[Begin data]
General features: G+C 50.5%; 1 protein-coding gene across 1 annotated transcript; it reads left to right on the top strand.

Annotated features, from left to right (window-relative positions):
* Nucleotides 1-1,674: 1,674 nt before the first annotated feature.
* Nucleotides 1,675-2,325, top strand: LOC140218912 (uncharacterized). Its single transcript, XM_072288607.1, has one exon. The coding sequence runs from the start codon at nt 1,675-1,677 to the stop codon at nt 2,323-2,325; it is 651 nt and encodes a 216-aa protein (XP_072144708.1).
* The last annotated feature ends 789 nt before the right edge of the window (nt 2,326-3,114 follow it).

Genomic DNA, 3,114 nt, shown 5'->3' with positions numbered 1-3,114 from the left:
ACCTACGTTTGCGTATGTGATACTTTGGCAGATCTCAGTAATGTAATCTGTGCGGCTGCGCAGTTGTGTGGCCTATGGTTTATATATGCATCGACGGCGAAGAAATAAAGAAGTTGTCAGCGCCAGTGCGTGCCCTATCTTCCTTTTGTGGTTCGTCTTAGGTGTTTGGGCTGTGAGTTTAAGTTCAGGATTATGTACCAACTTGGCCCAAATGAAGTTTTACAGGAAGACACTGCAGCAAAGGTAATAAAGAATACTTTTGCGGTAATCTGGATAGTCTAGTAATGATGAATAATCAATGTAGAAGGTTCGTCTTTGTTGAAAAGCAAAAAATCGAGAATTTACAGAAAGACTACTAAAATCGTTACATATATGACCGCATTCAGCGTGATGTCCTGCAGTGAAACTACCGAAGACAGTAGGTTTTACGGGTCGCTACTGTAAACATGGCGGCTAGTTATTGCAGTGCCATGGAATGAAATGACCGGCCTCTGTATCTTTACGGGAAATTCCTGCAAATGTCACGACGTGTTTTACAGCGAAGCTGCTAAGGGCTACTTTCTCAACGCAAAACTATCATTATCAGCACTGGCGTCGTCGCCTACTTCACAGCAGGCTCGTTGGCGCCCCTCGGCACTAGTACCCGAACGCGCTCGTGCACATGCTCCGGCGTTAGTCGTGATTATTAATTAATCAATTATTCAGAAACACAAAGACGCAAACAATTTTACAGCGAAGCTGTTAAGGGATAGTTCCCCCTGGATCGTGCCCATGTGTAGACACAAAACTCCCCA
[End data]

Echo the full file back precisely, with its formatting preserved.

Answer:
General features: G+C 50.5%; 1 protein-coding gene across 1 annotated transcript; it reads left to right on the top strand.

Annotated features, from left to right (window-relative positions):
* Nucleotides 1-1,674: 1,674 nt before the first annotated feature.
* Nucleotides 1,675-2,325, top strand: LOC140218912 (uncharacterized). Its single transcript, XM_072288607.1, has one exon. The coding sequence runs from the start codon at nt 1,675-1,677 to the stop codon at nt 2,323-2,325; it is 651 nt and encodes a 216-aa protein (XP_072144708.1).
* The last annotated feature ends 789 nt before the right edge of the window (nt 2,326-3,114 follow it).

Genomic DNA, 3,114 nt, shown 5'->3' with positions numbered 1-3,114 from the left:
ACCTACGTTTGCGTATGTGATACTTTGGCAGATCTCAGTAATGTAATCTGTGCGGCTGCGCAGTTGTGTGGCCTATGGTTTATATATGCATCGACGGCGAAGAAATAAAGAAGTTGTCAGCGCCAGTGCGTGCCCTATCTTCCTTTTGTGGTTCGTCTTAGGTGTTTGGGCTGTGAGTTTAAGTTCAGGATTATGTACCAACTTGGCCCAAATGAAGTTTTACAGGAAGACACTGCAGCAAAGGTAATAAAGAATACTTTTGCGGTAATCTGGATAGTCTAGTAATGATGAATAATCAATGTAGAAGGTTCGTCTTTGTTGAAAAGCAAAAAATCGAGAATTTACAGAAAGACTACTAAAATCGTTACATATATGACCGCATTCAGCGTGATGTCCTGCAGTGAAACTACCGAAGACAGTAGGTTTTACGGGTCGCTACTGTAAACATGGCGGCTAGTTATTGCAGTGCCATGGAATGAAATGACCGGCCTCTGTATCTTTACGGGAAATTCCTGCAAATGTCACGACGTGTTTTACAGCGAAGCTGCTAAGGGCTACTTTCTCAACGCAAAACTATCATTATCAGCACTGGCGTCGTCGCCTACTTCACAGCAGGCTCGTTGGCGCCCCTCGGCACTAGTACCCGAACGCGCTCGTGCACATGCTCCGGCGTTAGTCGTGATTATTAATTAATCAATTATTCAGAAACACAAAGACGCAAACAATTTTACAGCGAAGCTGTTAAGGGATAGTTCCCCCTGGATCGTGCCCATGTGTAGACACAAAACTCCCCA